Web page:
Meanwhile, the thugs shake the Feds for a minute and hide a stolen something in Secord’s hangar. As Cliff is bringing the plane in for a landing, the surviving gangster drives onto the runway and shears off the GeeBee’s landing gear. Cliff barely survives the crash, and his and Peevy’s hopes go up in smoke.

The FBI agents take the news of the stolen property’s destruction to its inventor, Howard Hughes (Terry O’Quinn). This is major departure from the comic, in which the rocket pack was built by pulp hero Doc Savage (never named to avoid copyright problems). Some sources say that the movie also changed Savage to Hughes to avoid having to pay royalties, although I think the reason was more that general audiences just wouldn’t get the joke. They would have no idea who Doc Savage was.

Which is fine. O-Quinn is good in the role. Hughes refuses to build a replacement for the Cirrus X-3 rocket pack, saying it should never have been built in the first place. He burns the plans in his fireplace.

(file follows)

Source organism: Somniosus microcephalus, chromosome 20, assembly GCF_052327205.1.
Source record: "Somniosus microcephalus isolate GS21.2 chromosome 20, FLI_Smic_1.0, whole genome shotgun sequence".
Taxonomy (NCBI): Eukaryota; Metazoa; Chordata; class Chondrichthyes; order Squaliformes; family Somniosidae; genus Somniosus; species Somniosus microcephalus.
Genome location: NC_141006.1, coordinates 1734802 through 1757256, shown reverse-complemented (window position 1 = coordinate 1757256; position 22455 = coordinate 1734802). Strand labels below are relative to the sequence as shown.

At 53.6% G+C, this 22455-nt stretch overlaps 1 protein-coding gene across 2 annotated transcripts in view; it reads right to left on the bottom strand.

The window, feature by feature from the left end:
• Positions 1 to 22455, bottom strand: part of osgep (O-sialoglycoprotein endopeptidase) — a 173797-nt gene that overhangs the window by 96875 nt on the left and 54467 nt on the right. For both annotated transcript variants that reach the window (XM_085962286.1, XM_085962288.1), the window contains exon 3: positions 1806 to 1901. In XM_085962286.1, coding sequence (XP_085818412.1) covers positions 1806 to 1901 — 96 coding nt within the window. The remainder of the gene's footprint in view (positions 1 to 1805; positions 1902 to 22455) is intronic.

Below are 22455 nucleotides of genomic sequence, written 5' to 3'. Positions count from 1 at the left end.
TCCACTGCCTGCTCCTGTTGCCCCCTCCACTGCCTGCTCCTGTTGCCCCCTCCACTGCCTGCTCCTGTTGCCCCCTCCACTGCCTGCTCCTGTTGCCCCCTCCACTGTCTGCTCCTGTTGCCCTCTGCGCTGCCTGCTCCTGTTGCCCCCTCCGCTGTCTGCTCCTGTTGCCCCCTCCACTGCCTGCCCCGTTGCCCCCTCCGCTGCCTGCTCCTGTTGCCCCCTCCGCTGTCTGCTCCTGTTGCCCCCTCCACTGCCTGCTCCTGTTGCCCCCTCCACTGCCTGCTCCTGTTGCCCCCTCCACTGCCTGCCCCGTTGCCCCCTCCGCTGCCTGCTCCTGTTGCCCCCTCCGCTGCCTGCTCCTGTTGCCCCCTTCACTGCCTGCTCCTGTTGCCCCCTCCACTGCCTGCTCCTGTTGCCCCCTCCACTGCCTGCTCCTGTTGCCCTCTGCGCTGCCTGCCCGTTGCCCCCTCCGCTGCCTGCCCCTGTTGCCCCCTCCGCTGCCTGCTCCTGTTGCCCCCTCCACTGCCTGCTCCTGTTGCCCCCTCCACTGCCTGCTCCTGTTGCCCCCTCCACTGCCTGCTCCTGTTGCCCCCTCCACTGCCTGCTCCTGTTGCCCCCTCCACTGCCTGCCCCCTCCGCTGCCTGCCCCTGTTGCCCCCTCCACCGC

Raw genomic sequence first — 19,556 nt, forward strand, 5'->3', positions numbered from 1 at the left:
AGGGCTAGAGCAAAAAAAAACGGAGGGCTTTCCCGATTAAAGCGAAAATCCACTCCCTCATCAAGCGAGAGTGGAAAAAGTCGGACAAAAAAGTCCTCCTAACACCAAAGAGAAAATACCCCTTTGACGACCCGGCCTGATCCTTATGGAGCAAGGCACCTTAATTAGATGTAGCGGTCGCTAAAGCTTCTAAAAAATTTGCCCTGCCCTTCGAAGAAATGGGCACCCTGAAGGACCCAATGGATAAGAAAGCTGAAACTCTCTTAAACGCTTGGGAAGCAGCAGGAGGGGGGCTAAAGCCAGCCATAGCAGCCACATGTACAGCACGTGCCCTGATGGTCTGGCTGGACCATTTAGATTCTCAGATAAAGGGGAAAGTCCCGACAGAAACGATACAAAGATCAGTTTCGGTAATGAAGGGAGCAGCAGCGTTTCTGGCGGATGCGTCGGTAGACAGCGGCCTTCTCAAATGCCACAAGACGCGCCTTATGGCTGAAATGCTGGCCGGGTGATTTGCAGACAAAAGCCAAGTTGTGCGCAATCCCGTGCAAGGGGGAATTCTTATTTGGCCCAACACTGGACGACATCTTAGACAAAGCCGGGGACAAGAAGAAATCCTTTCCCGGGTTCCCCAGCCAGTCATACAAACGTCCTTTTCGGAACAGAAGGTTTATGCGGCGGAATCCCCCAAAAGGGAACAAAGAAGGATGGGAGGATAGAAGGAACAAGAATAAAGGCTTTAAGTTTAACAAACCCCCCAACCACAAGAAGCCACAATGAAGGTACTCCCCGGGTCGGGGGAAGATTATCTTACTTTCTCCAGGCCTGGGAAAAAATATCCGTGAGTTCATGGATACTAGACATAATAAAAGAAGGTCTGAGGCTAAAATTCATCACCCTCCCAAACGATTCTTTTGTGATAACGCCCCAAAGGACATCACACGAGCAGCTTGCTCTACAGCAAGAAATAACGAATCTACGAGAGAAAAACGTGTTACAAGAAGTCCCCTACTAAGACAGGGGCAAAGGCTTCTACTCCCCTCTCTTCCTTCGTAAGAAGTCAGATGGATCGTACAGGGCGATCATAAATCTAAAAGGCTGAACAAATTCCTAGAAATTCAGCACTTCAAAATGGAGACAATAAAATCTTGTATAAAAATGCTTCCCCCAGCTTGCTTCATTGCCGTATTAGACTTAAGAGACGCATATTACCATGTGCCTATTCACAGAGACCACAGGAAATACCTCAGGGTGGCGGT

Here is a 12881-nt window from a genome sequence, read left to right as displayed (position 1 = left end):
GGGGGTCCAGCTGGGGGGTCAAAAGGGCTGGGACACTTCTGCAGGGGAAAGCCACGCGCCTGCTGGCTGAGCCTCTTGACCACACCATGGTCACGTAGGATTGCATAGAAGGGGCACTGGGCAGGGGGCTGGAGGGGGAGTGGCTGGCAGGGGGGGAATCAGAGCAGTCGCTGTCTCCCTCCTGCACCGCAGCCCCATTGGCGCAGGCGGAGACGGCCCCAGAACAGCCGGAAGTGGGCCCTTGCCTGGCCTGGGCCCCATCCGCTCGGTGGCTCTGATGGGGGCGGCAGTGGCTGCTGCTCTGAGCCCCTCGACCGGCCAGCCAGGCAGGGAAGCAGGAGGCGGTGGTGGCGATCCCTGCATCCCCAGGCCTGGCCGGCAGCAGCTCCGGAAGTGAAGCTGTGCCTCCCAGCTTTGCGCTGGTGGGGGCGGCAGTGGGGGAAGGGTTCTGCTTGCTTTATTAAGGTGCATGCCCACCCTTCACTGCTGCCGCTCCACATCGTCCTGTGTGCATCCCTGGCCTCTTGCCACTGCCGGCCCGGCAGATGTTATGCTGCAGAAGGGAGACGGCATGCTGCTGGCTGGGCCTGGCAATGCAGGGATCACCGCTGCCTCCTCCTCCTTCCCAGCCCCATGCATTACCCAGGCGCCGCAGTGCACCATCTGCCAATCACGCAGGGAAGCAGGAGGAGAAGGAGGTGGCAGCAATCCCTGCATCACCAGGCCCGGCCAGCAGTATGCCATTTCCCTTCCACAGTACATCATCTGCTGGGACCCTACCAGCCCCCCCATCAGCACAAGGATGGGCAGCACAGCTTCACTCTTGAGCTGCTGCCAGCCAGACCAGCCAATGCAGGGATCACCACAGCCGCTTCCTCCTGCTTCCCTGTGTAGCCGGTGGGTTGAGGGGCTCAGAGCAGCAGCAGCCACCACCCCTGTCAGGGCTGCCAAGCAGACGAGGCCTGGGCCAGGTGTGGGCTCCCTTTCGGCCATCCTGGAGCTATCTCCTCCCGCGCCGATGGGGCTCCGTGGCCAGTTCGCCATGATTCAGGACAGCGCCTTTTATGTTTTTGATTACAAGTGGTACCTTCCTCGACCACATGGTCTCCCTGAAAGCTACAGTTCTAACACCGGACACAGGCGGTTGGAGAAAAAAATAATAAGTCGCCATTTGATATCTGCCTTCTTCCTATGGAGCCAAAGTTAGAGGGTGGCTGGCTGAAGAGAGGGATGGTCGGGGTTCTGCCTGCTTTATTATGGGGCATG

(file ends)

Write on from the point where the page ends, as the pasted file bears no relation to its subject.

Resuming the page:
Back in the hangar, Cliff and Peevy find the rocket hidden in Mabel, their old biplane. Cliff accidentally turns it on, and realizes what the straps are for.

Now let’s meet the bad guys.

Timothy Dalton plays Neville Sinclair, an Errol Flynn-like movie star, who has hired mob boss Eddie Valentine to steal the rocket pack for him. Sinclair is upset that Valentine has lost the rocket, and Valentine is upset because Sinclair didn’t warn him the FBI would get involved in this deal. They are not happy partners.

The gangster from the airport (who knows where the rocket is hidden) is in the hospital, so Sinclair calls someone to get the information from him. And meanwhile, Cliff and Peevy test the rocket pack on a statue of Charles Lindbergh. The rocket is frighteningly powerful and Peevy wants to give it back to its rightful owners, but Cliff wants to keep it for a few days and try to make money with it (since they lost three years’ investment in the crash of the GeeBee).